We work hard at our writing. And if we keep working, there’s a good chance we will get better at it. But there’s also the chance of not being objective about something that doesn’t work – perhaps because it is great writing, technically, but maybe doesn’t contribute to the story line or doesn’t add enough page-turning suspense.
That’s where an objective perspective is useful.
Through the years, when I haven’t had time to belong to a “live” critique group, I’ve turned to the on-line options. Some time back I talked about YouWriteOn.com as an option for getting reviews from a wide range of readers, including from other countries. It’s not always easy to take, and each review is just one reader’s opinion. But reviews become more meaningful when several people comment on your submission with similar recommendations. When that kind of pattern develops, you do yourself a favor to pay attention and edit accordingly. Then put it back out there to see if you’ve responded to what they said.
Sometimes, when I want more than just peer reviews, I turn to on-line writing courses. I particularly like the Advanced Novel course at Writers Digest University. I’ve had a few instructors there, and only one not-so-great experience. An advantage to this approach is that you get the professional instructive feedback AND critiques by classmates. Part of the course expectation is that you review the submissions the others in the class post, and they will review yours. In the best of circumstances, with 6-8 classmates, you get the instructor’s professional take plus the perspectives of your reader/colleagues.
Of course, that assumes that all classmates step up to the plate and do their share.
It doesn’t always happen that way. In my current class there are 6 students, and for the first class submission I only received 3 critiques, although I critiqued every posting. That’s a little frustrating. Reading and critiquing around 40 pages for each classmate is time consuming, and sometimes particularly challenging if they write in a genre you actively dislike. But you have to step back away from your personal preferences and read for flow and characterization, and tension, and setting, and so on. You might not like the story line, but you very well may appreciate the writing style and have something to contribute.
In the case of the critiques I did receive – the instructor plus the 3 classmates – there were similarities in comments that I couldn’t ignore. They forced me to face the fact that the entire first chapter contributed nothing, at that stage of the novel. The material may be worth including later, but as the opening chapter it did little to grab the reader’s interest and commitment to reading on. Had I not been open to the pattern of their responses, I very well may have retained an opening chapter that, when submitted to an agent or publisher, would result in a form response: “sorry, not for us.”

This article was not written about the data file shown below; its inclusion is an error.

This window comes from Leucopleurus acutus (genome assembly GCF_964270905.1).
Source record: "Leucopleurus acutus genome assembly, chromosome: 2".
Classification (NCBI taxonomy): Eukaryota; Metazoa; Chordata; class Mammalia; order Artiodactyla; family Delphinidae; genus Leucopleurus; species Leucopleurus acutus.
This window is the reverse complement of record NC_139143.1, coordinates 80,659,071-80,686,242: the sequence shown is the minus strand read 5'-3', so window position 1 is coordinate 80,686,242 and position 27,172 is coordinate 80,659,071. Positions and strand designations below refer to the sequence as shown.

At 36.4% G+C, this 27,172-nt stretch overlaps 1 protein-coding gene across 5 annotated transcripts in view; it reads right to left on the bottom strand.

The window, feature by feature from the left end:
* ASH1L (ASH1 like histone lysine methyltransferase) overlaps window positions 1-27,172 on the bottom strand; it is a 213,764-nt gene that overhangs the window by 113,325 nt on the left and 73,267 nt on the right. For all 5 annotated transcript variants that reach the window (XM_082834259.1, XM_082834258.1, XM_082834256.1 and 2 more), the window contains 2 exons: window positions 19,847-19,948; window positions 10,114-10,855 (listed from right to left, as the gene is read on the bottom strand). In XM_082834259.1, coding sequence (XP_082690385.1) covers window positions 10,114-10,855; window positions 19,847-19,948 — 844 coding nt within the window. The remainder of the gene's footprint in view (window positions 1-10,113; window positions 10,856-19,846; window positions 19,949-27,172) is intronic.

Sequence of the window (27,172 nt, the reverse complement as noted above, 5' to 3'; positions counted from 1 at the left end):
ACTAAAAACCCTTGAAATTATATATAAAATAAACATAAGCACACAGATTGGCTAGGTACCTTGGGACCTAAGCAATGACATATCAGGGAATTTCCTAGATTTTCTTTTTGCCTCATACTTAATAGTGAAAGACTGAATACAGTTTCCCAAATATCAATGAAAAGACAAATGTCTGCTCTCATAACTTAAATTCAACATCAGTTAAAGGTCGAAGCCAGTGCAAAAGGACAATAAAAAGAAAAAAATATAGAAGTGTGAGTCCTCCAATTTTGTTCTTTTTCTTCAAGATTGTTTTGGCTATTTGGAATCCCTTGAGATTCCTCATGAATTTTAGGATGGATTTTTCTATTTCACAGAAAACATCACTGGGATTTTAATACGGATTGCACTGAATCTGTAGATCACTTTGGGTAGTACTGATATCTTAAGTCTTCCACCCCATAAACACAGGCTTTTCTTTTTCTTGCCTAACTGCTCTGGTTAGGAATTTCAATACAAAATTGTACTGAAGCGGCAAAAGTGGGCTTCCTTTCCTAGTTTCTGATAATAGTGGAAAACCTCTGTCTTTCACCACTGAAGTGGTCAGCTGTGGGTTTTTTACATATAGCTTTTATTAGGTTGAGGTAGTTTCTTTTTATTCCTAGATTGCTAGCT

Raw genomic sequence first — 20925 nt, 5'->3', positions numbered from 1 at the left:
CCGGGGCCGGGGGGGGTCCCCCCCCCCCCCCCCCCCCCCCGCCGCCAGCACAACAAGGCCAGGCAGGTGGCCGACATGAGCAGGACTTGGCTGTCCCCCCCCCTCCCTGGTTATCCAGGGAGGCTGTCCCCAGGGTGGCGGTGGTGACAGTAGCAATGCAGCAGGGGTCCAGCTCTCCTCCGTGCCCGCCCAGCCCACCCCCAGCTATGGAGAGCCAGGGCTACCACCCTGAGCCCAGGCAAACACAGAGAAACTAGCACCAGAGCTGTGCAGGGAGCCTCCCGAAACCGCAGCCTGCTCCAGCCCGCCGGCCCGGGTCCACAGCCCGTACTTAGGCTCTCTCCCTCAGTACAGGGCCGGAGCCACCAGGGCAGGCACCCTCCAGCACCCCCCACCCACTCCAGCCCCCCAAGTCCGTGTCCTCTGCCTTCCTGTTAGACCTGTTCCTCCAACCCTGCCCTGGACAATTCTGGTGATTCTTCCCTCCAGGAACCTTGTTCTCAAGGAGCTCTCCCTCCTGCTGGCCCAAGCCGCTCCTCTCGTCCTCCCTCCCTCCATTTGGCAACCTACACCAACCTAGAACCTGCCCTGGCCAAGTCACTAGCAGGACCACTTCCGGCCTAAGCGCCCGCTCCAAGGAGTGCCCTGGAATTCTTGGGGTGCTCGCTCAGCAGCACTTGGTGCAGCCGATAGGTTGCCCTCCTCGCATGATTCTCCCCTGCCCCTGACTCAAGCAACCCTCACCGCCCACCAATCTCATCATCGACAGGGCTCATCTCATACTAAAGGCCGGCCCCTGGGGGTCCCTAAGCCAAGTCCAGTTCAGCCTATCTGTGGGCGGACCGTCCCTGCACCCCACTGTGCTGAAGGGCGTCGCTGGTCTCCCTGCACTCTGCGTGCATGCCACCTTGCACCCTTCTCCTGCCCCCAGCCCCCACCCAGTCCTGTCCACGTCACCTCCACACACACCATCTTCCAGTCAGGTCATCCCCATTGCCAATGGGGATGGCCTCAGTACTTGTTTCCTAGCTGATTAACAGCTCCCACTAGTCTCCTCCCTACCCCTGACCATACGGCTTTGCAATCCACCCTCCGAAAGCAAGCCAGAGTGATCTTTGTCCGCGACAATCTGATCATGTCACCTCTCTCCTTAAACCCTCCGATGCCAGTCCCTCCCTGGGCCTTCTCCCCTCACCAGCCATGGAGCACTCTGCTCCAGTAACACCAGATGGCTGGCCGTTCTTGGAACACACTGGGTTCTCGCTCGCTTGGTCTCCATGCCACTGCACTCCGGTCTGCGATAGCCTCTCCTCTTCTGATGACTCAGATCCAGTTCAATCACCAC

As I continue developing The Transition, a much more challenging story than my past work, I can see the value of taking advantage of the peer and professional critique options out there. If you haven’t tried that route, I’d encourage you to consider it.
Meanwhile, consider checking out what I already have on the market. Note that although published “Indy” style, both books were professionally edited and critiqued multiple times before they manifested as print and electronic book options:
Autumn Colors may be purchased for Kindle or in paperback at Amazon, Nook at Barnes & Noble, OR ordered through any bookstore, OR signed copies through my website: www.dawnlajeunesse.com.
In Her Mother’s Shoes is available in paperback as above, plus formatted for Kindle, Nook ($2.99!) and through the Apple iPad bookstore.
I followed you here after reading a comment you left on my blog awhile back. Transition sound like it may be for you what my second picture book is to me. A waste of time. After reading your last post about the presidential conventions I started wondering about you and found you have not published another blog post since then. Did the elections shake you up? Are you still writing it?
I’m going to follow your blog so I can find out what happened. Good luck in all you do, OK? 🙂
Hi – I was a bit lax in posts (and all writing) in 2013 and 2014 due to some personal crises, but tried to jump back in with both feet in late 2014. If you have read any of my recent postings, you’ll see that your prediction about Transitions turned out to be exactly what you predicted – a waste of time. After reeling (both emotionally and financially) from the professional critique I purchased, I finally came to the same conclusion. I’m still hoping to recover some of the material included in the book, but I so wish I paid more attention to our comment back in 2012! Maybe I’d have another women’s fiction (which seems to be what I do best) completed. Ah, well, sometimes we take more time to learn hard lessons. Couldn’t resist letting your know your impressions were correct:-).
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So sorry you’ve had such a hard time.. Good luck getting back in the swing of things.
How nice of you to comment and wonder what happened! The simple truth is life has gotten in the way of my love of writing, including my blog entries, and my poor website hasn’t been touched in months. I tried to keep too many balls in the air at once and one by one they started dropping. Can’t blame it on the elections – although I wish everyone would get over who won and focus on doing what needs to be done to keep our country secure and financially sound. Right now I am in the middle of a protracted move, trying to juggle that around my full time job, an eldery mother-in-law, and life. Wasn’t it MacArthur who said “I shall return.”? I shall – but it may not be until after the holidays. Although your comment may be just the nudge I needed to let some aspects of writing rise to the surface again!
Thanks for asking!